One of his uncles, an extremely wealthy man, was childless. He was getting old and needed someone to take his place and help him. He called his nephew William to his home and said, “William, I have looked over all my relatives and I have chosen you to be my sole heir. You must begin now to take over my responsibilities, but there is one condition. You must promise that you will renounce this Mormonism and never go to Utah.” William Harman without hesitation said, “If I must renounce my faith and promise never to go to Zion, then you may keep your wealth for I choose my religion and Utah.” [4]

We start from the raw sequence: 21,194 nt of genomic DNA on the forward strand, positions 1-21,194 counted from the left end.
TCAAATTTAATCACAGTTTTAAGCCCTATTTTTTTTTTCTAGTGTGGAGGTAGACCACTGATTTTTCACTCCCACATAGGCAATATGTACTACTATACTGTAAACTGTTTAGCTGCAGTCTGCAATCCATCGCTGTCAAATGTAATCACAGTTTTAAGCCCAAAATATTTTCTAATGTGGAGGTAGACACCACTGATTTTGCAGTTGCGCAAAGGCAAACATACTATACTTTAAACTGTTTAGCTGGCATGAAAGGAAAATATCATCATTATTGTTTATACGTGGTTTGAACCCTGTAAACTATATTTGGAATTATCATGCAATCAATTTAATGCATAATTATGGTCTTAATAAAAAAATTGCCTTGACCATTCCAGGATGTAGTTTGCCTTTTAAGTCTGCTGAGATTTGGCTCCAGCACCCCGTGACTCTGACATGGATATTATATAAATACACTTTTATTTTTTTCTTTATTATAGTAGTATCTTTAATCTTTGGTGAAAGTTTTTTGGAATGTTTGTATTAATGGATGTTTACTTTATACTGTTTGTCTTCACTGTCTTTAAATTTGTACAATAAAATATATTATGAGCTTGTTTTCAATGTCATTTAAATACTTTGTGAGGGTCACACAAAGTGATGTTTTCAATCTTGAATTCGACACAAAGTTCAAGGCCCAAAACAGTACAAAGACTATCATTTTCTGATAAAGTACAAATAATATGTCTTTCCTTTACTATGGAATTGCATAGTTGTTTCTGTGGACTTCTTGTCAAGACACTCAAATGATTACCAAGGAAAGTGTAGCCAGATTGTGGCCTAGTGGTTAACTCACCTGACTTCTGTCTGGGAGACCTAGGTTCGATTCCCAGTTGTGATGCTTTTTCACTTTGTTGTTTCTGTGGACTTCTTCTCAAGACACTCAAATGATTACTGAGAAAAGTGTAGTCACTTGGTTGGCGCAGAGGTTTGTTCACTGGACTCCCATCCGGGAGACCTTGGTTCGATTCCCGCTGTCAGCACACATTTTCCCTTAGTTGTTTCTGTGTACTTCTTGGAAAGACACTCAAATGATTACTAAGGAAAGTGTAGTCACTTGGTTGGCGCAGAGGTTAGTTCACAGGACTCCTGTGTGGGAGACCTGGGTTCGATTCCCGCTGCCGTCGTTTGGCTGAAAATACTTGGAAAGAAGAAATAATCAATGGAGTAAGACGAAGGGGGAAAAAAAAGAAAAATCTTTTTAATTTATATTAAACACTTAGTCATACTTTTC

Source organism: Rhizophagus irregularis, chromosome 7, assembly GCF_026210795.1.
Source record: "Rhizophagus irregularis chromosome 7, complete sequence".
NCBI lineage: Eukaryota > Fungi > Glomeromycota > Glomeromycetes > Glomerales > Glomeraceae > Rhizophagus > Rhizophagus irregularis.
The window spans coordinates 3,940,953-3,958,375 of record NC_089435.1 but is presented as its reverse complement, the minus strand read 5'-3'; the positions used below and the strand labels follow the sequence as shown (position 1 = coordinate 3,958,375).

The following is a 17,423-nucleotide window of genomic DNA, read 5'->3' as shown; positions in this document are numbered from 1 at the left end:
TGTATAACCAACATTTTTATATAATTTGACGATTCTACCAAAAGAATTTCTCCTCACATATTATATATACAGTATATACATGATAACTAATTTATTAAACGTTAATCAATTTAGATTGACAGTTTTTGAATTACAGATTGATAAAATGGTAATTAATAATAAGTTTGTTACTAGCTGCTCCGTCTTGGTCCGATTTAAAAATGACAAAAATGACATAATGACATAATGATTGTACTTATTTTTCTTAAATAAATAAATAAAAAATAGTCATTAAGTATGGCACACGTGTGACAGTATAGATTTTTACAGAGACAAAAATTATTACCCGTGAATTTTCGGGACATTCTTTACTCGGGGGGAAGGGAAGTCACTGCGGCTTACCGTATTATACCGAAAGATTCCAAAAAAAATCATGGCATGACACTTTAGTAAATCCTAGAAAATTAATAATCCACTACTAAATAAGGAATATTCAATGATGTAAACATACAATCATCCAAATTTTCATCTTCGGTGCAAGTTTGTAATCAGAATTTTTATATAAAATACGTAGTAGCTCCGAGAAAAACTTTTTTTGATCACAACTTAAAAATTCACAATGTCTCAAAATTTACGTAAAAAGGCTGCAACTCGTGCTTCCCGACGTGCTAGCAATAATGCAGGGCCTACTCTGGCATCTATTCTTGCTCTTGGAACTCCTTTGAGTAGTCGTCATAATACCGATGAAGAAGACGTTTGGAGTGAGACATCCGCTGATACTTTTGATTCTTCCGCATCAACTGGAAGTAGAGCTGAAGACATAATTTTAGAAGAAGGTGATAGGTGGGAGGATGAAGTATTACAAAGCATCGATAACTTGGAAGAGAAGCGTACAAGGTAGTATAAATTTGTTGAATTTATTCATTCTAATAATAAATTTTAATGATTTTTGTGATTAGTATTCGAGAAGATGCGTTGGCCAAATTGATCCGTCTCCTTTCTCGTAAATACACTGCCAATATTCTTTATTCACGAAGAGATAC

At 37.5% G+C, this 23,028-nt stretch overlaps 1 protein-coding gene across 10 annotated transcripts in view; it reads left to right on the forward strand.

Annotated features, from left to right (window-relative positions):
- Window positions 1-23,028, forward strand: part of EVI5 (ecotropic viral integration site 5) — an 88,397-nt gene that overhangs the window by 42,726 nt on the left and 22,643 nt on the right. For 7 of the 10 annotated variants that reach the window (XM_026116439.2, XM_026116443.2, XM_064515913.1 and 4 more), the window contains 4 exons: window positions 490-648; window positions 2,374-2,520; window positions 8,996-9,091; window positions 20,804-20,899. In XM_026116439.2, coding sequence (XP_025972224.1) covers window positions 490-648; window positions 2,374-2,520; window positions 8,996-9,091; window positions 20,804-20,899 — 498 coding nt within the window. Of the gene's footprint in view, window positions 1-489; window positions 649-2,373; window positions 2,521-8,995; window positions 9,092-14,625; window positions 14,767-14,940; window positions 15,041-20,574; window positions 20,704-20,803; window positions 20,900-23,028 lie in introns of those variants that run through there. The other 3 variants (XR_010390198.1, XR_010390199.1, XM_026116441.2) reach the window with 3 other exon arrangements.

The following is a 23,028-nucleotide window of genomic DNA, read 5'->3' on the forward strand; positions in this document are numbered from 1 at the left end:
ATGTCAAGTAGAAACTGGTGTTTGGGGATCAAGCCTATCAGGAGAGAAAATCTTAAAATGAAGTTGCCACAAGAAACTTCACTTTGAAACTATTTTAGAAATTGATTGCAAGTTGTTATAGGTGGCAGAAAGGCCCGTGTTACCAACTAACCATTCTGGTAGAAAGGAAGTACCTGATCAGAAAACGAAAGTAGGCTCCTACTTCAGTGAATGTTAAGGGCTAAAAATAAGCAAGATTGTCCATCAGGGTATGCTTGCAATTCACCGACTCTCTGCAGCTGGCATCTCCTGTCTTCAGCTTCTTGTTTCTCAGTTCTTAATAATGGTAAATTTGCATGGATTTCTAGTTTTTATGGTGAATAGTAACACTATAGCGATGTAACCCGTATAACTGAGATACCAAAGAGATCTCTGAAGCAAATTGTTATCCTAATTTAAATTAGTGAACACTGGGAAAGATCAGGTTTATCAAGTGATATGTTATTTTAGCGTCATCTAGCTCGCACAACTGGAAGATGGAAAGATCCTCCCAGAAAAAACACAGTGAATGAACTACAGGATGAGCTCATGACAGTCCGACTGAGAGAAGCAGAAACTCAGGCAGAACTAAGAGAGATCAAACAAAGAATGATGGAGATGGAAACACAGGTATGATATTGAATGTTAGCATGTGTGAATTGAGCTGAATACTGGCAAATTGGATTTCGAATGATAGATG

From the time he joined the church he had a great desire to go to Utah, but he kept thinking, “I must have my wife and family to go with me.” Time passed and he wasn’t a young man any more. His wife and family had no intention of joining the Church or leaving Wales. All his children were grown. [5] What should he do? He had done everything he could to get them to see the light, but to no avail. Finally he told them that unless they showed some intention of listening he would surely go to Zion alone. Even this did not stir them, and so he left for the Zion he longed to see. No sooner did he arrive than he received word of the death of his wife, although she was in good health when he left. [6] This affected him terribly. He sought the Lord in his grief and asked the Lord to tell him whether he had done right in leaving his wife. He received a wonderful answer to his prayer. He saw the spirit world. He saw his wife and a friend sitting sewing. They were conversing while sewing, and his wife said, “Yes, I made a great mistake. I know the Lord is displeased with me; my husband was right; now I know the gospel is true, and I am full of sorrow for the part I played in opposing the Church. I was in the wrong.” This answer to his prayer was a great consolation to him, and he thanked the Lord for it. He had his wife sealed to him in the temple.